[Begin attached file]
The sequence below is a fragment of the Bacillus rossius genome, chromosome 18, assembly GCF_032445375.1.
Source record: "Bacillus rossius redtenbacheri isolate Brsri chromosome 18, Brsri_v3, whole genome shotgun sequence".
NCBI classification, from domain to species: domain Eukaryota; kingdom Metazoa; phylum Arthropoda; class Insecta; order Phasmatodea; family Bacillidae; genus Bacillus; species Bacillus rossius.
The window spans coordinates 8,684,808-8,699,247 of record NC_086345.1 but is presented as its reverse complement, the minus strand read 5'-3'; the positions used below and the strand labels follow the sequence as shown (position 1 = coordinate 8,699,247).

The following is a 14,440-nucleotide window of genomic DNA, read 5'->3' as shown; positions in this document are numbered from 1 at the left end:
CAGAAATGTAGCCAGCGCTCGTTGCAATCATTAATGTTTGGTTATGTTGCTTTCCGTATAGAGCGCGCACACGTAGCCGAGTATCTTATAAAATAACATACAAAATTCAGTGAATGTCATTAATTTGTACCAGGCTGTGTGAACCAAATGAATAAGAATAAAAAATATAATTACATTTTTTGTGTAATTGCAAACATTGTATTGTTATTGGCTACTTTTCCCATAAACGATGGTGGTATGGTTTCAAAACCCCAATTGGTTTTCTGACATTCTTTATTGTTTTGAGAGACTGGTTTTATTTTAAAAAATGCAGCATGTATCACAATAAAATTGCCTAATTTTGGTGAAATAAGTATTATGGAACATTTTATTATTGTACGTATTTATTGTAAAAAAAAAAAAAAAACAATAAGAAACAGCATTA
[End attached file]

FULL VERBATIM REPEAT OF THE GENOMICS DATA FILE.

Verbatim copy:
The sequence below is a fragment of the Bacillus rossius genome, chromosome 18, assembly GCF_032445375.1.
Source record: "Bacillus rossius redtenbacheri isolate Brsri chromosome 18, Brsri_v3, whole genome shotgun sequence".
NCBI classification, from domain to species: domain Eukaryota; kingdom Metazoa; phylum Arthropoda; class Insecta; order Phasmatodea; family Bacillidae; genus Bacillus; species Bacillus rossius.
The window spans coordinates 8,684,808-8,699,247 of record NC_086345.1 but is presented as its reverse complement, the minus strand read 5'-3'; the positions used below and the strand labels follow the sequence as shown (position 1 = coordinate 8,699,247).

The following is a 14,440-nucleotide window of genomic DNA, read 5'->3' as shown; positions in this document are numbered from 1 at the left end:
CAGAAATGTAGCCAGCGCTCGTTGCAATCATTAATGTTTGGTTATGTTGCTTTCCGTATAGAGCGCGCACACGTAGCCGAGTATCTTATAAAATAACATACAAAATTCAGTGAATGTCATTAATTTGTACCAGGCTGTGTGAACCAAATGAATAAGAATAAAAAATATAATTACATTTTTTGTGTAATTGCAAACATTGTATTGTTATTGGCTACTTTTCCCATAAACGATGGTGGTATGGTTTCAAAACCCCAATTGGTTTTCTGACATTCTTTATTGTTTTGAGAGACTGGTTTTATTTTAAAAAATGCAGCATGTATCACAATAAAATTGCCTAATTTTGGTGAAATAAGTATTATGGAACATTTTATTATTGTACGTATTTATTGTAAAAAAAAAAAAAAAACAATAAGAAACAGCATTA